I’m not sure whether this was a conscious decision on Blizzard’s part or not, but if nothing else the fact that the studio didn’t try to stop it proves it’d lost sight of the vision of Heroes of the Storm as the casual-friendly MOBA.

Let’s look at Chromie, a character who in all seriousness almost single-handedly killed the game for me. With her high burst damage, lack of any telegraphs on her abilities, and an ultimate that all but guarantees a kill, she’s a monstrously frustrating hero to play against, and completely antithetical to the low stress environment Heroes was meant to provide.

I am not necessarily saying Chromie is over-powered. She can be countered, but it takes skill and most of all the correct team composition. At high-level play with draft-picked teams, she’s probably fine, but for casual quick play PUGs — which I consider the heart and soul of Heroes of the Storm — she’s a nightmare.

That’s not the only example of Blizzard only considering the high-end players to the expense of everyone else. Look, also, to the constant hero redesigns. Sure, balance changes are inevitably going to be needed in any game like this, but it is possible to go too far. Heroes of the Storm is not a well-balanced game, and it never will be. I’m OK with that. It’s the price you pay for fun and unique playable characters.

But Blizzard is never satisfied. It always has to keep tweaking things. Its passion for iteration was great when it mostly made single-player games and had to finish things to meet a deadline, but it plays havoc on a live service game. Heroes of the Storm changed so much so often it became all but impossible to keep up as a casual player.

It’s not just about balance. Blizzard has freely admitted it redesigns heroes who don’t need it, just to keep things “fresh.” I’m sure the hardcore players appreciate the shake-up to the meta-game, but again it’s exhausting to those who just just want to log on and blow stuff up in a quick match.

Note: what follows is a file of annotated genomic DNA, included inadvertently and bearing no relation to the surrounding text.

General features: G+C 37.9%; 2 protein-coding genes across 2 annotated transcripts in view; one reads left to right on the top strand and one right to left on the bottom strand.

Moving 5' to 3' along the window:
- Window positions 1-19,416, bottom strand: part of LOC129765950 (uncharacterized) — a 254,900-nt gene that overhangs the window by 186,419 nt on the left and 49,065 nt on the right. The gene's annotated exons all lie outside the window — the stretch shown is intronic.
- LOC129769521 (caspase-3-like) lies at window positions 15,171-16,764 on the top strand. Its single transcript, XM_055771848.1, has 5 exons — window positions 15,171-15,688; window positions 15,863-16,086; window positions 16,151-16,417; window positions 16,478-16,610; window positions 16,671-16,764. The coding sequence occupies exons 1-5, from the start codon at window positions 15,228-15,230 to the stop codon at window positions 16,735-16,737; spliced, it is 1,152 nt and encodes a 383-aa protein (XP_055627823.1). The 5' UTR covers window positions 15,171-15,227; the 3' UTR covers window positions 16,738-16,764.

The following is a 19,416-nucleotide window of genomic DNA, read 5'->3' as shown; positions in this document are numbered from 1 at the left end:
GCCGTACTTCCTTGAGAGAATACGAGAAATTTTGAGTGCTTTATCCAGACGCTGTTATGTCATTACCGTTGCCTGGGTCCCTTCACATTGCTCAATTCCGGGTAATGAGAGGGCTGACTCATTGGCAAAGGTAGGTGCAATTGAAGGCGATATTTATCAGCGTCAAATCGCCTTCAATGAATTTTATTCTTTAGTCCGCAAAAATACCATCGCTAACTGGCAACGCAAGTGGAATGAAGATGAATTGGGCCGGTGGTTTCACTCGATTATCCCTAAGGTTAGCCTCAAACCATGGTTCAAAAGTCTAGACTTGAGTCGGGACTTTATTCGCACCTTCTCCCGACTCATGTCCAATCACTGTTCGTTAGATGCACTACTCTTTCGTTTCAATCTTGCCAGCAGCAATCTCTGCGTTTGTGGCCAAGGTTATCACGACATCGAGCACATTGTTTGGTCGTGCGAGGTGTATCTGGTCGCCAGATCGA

This is one of the biggest thing keeping me away from Heroes these days: All of the characters I used to love have changed so much I hardly recognize them. Meanwhile basic quality of life features, like a map veto, are still nowhere to be found. Their priorities are all out of whack.

This is one of the biggest thing keeping me away from Heroes these days: All of the characters I used to love have changed so much I hardly recognize them.
 Heroes of the Storm was never cut out to be a serious, competitive esport. Personally I think MOBAs make terrible spectator sports at the best of times, but even putting that aside, I’d say Heroes was just too late to the scene to have much of a chance at keeping up with its more established cousins.

But Blizzard is ambitious, and people expect everything it does to be a monster hit, so Heroes was twisted into something it was never meant to be. Predictably, that effort failed, and now Heroes has died as an esport, and the commentariat flocks to declare the game as a whole dead and buried.

But here’s the thing: Heroes of the Storm isn’t dead. It’s still getting updates and new content, albeit a bit slower. And I think here again the unrealistic expectations are dragging the game down because I don’t think Heroes is dying. I think it’s returning to what it was always meant to be: a fun little side project.

Not every game needs to be a masterpiece or a blockbuster hit. Sometimes it’s OK to be a small, silly game. Sometimes those are the most fun of all. Heroes was always at its best when it was small and silly, and maybe now it can reconnect with those roots.

Given how hard of a sell PvP is for me, it might be too late for Heroes to win me back, but I don’t think it’s too late for the game to turn things around, as long as people are willing to accept it for what it is.

The world of online gaming is changing. As the gray area between single-player and MMO becomes ever wider, Massively OP’s Tyler Edwards delves into this new and expanding frontier biweekly in Not So Massively, our column on battle royales, OARPGs, looter-shooters, and other multiplayer online titles that aren’t quite MMORPGs.